Is playing music a teenage thing?
Adults playing in a band are usually seen as immature and are mocked about it. But what if they are actually doing the right thing?
In one season of the hit television series Desperate Housewives, some of the male characters get together to play music by forming a band that becomes their leisure activity. My favorite character happened to be the lead guitarist (and he played a Fender Stratocaster in the series). So I empathized and found it very likable. It’s a shame that the writers had thought of this little act to make the members of the group look like immature children who had not yet left their adolescence behind.
Yet I would imagine a TV author as an artist. And as such someone who appreciates those who somehow carry on an artistic passion even though they are a family (wo)man or a working dad or mum. It may well be that the authors intended it with sarcasm, that is, they wanted to be ironic about the reactions of all the wives towards immature husbands who still play in a band. But I honestly didn’t feel that way. It’s widely believed that art is for artists, and that if you’re not an “artist” you should keep quiet and do your duty as a mature, adult person. But what does that mean?
In the most recent and highly enjoyable Modern Family tv show, one of the main characters remembers playing guitar when he was young and seeing his daughter’s little boy’s instrument. Obviously in the episode he plays the role of the nice imbecile who still thinks about his adolescence and would like to buy a guitar again. Here we go again. Why is a 40 or 50 year old family man who wants to start playing guitar again misjudged?
Korean writer Young-Ha Kim in a talk on the TED platform points out how we are all born as artists. Then we are raised not to be. And that’s why we prevent the next generation from doing it. We’ve been prevented, we’ve stifled the natural tendency towards art, and so we impose the same thing on our children through collective judgment: “it’s artist stuff or teenage stuff.” Yet this is not healthy psychologically speaking. Young-Ha Kim urges to make art from the beginning, to never stop. It doesn’t have to be your job, art is not just for those who make it a profession. If we are workers, we are not necessarily forbidden from painting in our free time, just for the pleasure of it. It is not necessary to sell our pieces, to become famous in order to justify the fact that in our free time we paint or write poetry like the bus driver in the film Paterson by Jim Jarmusch. In our society an activity is justified only if it brings a financial return. What is good for the soul is judged as something useless if not immature. Those who have had to stifle this natural tendency by bowing to the normalization imposed by society are obviously the ones who most criticize people who give free rein to their artistic creativity.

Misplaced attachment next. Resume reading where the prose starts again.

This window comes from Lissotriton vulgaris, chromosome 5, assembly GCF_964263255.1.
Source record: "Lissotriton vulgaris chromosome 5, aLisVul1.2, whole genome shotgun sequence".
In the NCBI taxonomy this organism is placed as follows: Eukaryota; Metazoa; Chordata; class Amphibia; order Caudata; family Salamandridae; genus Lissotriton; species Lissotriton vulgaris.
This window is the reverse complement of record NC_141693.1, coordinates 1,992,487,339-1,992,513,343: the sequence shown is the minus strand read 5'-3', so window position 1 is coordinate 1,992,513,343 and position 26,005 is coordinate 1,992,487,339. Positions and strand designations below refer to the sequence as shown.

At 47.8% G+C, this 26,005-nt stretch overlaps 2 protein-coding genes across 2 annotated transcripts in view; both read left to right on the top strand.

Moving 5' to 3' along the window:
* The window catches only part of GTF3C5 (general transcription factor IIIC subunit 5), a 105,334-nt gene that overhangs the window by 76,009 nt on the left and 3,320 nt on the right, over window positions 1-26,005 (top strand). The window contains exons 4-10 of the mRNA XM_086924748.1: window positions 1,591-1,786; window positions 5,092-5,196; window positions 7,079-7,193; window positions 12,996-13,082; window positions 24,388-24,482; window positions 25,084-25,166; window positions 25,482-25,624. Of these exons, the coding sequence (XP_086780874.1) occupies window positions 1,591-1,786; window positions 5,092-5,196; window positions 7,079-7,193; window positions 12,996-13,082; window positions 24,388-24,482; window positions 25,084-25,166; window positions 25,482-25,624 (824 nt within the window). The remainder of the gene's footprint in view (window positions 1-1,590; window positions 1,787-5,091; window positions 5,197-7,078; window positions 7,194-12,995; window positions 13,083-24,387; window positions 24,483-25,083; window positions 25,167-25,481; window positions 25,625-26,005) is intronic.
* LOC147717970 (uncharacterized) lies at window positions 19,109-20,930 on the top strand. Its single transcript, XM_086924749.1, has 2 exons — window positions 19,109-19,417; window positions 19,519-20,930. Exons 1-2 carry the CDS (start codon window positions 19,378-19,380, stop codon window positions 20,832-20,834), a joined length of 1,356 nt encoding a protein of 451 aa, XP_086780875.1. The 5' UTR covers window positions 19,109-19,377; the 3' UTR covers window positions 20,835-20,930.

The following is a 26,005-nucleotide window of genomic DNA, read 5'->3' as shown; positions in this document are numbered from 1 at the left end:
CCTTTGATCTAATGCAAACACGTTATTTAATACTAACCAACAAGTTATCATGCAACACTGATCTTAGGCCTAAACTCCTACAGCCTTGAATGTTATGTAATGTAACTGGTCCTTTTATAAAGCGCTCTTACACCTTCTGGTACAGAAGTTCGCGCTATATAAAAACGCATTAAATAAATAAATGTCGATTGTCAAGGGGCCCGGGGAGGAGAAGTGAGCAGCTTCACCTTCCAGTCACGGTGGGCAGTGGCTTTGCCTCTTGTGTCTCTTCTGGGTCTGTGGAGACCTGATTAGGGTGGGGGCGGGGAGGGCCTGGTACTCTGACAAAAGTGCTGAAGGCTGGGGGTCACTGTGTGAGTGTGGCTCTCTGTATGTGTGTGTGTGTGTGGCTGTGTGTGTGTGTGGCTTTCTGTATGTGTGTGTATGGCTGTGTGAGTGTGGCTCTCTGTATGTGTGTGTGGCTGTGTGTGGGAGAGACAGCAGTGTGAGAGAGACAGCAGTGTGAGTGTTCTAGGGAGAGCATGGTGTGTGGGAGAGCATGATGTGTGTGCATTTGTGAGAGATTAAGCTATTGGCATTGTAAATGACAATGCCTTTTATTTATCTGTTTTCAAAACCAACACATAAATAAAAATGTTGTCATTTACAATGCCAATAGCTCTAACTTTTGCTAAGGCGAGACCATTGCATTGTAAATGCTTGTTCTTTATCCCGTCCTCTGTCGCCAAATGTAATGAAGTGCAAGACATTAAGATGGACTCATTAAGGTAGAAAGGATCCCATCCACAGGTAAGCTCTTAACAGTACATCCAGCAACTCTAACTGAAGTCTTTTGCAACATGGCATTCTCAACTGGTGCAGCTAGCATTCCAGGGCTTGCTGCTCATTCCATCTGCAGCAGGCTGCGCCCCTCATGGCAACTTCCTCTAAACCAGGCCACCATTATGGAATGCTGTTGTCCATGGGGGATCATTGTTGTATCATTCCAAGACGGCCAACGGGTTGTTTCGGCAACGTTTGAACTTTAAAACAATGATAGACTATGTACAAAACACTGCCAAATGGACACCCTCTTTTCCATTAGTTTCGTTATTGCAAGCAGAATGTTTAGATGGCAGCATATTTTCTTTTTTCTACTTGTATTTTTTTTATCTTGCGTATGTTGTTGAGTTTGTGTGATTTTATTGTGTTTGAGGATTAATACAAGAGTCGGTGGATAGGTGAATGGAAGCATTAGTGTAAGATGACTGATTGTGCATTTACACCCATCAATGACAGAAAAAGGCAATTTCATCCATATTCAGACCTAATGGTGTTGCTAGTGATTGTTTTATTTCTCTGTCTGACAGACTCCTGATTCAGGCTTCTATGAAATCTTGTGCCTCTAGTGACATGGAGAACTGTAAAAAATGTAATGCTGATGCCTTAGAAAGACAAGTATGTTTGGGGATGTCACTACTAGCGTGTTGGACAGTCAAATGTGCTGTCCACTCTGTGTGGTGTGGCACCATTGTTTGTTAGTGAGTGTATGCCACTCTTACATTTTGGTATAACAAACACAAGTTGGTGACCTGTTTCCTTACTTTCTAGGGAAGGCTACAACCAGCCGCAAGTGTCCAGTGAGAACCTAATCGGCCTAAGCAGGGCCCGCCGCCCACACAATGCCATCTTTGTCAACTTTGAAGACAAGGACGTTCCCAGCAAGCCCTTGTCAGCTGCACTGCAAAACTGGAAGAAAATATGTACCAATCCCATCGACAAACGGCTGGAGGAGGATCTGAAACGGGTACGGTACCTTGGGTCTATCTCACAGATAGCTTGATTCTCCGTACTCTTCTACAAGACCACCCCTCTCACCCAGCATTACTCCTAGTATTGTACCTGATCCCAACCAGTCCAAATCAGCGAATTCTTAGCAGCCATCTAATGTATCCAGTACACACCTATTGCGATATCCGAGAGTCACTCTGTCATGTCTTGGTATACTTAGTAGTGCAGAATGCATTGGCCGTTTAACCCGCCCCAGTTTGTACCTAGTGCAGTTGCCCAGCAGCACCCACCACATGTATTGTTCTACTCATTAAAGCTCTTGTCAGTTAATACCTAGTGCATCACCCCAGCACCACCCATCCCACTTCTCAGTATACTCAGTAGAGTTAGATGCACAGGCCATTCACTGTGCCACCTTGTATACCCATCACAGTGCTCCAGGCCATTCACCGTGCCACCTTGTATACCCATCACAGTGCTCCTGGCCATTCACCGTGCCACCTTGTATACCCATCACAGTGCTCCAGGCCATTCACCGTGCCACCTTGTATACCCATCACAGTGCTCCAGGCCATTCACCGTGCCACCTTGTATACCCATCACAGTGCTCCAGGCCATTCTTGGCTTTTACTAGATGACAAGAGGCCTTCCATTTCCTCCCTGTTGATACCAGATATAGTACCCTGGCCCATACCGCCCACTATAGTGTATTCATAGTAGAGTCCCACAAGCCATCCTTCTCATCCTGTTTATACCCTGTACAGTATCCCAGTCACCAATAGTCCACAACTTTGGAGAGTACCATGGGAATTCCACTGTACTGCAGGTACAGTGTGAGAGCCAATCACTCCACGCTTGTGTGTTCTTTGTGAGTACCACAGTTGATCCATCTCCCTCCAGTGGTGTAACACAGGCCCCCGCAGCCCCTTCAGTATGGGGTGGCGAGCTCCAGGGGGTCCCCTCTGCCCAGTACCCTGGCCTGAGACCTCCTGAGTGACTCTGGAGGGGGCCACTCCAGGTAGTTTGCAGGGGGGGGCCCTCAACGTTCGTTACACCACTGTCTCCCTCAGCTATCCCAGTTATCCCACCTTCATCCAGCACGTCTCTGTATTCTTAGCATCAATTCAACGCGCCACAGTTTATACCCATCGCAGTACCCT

I am not urging anyone to quit their job or neglect their responsibilities and give themselves to art. Work is indispensable and dignifying. Responsibilities remain paramount. But our work does not necessarily define us. If we have not been fortunate enough to make our art a job, it would be far healthier to continue practicing it in our spare time anyway. Unfortunately, many don’t do so, either because they can’t find the time or they prefer to avoid negative judgment. Many are sincerely convinced that it is not something to be done, they give themselves a certain demeanor based on their public image or that of a “mature” person. Yet we should strive to make the time. Men often have hobbies; this is more likely to happen for them than for women. Men find it natural to carve out a space separate from everyday responsibilities. It’s a release valve that allows them to recover psychological energy lost in activities that they are responsible for but that don’t necessarily coincide with their natural aptitude.
I often declare that I am a geologist, in the sense that having graduated with a degree in geology, I define my education as such. But I “am” something else. I may not necessarily “be” my work. If geology were “the” passion of my life, that definition would be correct. It’s very common to define people by their job: “he’s a doctor, he’s a teacher, she’s a policewoman, and so on.” Because we use the verb to be for stating the job of the people we are talking about. It’s normal to use it this way. But we should be a little more thoughtful. Today, I work as an “application manager”, I basically work in IT. I should define myself that way. But it’s not the job that defines me, it never has been even though I’ve always tried to do work that interests me (and I’ve almost always succeeded). But at the end of the day, I’m a guitarist. I don’t make money at it? Okay, I’m not a professional guitarist, but I’m a guitarist because this is the art form I practice, through which I stay in touch with the true essence of my being. Losing this contact is detrimental. It makes life more difficult if not bitter. Why should we do it? I just don’t get it…